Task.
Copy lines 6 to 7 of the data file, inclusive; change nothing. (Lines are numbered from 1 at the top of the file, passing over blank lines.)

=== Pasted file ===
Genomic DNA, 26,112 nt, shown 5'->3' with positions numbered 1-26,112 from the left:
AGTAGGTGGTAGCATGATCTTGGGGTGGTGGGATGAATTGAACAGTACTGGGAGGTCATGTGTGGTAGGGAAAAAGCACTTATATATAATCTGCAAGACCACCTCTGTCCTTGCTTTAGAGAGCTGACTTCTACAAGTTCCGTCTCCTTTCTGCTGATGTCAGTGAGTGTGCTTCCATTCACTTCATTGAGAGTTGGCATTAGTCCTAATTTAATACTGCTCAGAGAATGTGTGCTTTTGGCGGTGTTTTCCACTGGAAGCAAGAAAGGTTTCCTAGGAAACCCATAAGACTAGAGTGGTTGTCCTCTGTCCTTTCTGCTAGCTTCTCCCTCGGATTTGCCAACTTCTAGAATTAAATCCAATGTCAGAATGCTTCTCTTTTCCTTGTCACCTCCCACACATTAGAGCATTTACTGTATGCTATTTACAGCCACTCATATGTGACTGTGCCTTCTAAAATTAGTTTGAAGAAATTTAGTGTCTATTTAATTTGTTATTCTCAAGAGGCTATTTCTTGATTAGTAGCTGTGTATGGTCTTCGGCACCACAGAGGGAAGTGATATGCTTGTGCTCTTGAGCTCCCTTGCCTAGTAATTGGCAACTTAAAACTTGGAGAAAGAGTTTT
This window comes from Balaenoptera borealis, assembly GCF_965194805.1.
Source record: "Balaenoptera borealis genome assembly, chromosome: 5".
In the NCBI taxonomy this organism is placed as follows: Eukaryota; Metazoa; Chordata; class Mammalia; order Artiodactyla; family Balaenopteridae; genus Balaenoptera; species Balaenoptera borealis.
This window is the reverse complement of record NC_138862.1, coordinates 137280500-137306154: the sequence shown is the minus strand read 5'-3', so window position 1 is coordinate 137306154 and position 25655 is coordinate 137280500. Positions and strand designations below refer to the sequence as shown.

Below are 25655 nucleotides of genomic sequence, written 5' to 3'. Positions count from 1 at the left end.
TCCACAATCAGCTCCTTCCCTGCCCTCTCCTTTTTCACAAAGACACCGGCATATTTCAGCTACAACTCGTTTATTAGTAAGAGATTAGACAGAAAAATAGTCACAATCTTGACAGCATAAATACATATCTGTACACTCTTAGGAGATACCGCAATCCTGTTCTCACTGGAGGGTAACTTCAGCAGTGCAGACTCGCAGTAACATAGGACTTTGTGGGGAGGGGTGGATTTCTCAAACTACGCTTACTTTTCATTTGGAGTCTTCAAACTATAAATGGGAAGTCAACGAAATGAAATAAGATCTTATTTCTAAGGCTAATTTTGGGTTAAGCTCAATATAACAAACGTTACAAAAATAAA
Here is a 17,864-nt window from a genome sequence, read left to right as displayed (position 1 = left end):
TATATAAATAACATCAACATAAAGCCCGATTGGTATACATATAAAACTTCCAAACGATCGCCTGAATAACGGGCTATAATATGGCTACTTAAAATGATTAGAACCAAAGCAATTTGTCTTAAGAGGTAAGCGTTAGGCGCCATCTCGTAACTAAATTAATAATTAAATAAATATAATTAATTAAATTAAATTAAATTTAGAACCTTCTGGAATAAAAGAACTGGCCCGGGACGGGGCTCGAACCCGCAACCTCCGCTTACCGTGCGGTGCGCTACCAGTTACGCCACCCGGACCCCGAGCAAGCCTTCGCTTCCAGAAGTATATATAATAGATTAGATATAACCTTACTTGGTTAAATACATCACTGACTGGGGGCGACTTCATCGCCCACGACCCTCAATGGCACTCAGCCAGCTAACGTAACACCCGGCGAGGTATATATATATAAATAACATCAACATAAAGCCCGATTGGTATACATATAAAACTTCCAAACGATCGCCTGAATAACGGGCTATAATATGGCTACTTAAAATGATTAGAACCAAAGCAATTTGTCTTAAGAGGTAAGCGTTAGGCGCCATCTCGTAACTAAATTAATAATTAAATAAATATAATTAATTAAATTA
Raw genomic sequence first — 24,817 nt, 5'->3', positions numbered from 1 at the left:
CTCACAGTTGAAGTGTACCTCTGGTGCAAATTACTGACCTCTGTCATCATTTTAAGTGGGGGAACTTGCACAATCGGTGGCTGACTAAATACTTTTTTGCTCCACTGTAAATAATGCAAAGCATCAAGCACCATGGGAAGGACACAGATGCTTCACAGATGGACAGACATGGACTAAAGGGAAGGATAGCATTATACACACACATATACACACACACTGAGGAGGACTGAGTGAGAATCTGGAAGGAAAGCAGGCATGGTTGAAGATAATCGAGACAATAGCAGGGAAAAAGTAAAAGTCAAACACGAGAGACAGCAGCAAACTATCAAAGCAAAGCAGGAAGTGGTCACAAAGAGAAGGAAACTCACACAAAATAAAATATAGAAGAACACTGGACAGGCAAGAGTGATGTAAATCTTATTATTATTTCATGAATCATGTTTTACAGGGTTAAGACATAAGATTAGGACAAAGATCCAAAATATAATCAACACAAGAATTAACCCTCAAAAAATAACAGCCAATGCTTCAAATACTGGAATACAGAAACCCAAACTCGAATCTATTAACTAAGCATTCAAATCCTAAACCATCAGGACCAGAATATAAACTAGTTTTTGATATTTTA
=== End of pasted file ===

This window is the reverse complement of record NC_138862.1, coordinates 137280500-137306154: the sequence shown is the minus strand read 5'-3', so window position 1 is coordinate 137306154 and position 25655 is coordinate 137280500. Positions and strand designations below refer to the sequence as shown.

Below are 25655 nucleotides of genomic sequence, written 5' to 3'. Positions count from 1 at the left end.